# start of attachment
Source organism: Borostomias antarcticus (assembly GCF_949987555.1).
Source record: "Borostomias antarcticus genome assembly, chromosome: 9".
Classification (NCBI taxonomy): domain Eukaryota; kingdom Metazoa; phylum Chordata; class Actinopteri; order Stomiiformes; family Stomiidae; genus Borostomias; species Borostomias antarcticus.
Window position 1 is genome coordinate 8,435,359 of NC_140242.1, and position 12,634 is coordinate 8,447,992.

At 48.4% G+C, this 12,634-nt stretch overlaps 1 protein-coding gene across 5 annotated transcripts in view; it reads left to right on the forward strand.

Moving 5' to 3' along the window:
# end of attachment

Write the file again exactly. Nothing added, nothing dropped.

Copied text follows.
Source organism: Borostomias antarcticus (assembly GCF_949987555.1).
Source record: "Borostomias antarcticus genome assembly, chromosome: 9".
Classification (NCBI taxonomy): domain Eukaryota; kingdom Metazoa; phylum Chordata; class Actinopteri; order Stomiiformes; family Stomiidae; genus Borostomias; species Borostomias antarcticus.
Window position 1 is genome coordinate 8,435,359 of NC_140242.1, and position 12,634 is coordinate 8,447,992.

At 48.4% G+C, this 12,634-nt stretch overlaps 1 protein-coding gene across 5 annotated transcripts in view; it reads left to right on the forward strand.

Moving 5' to 3' along the window: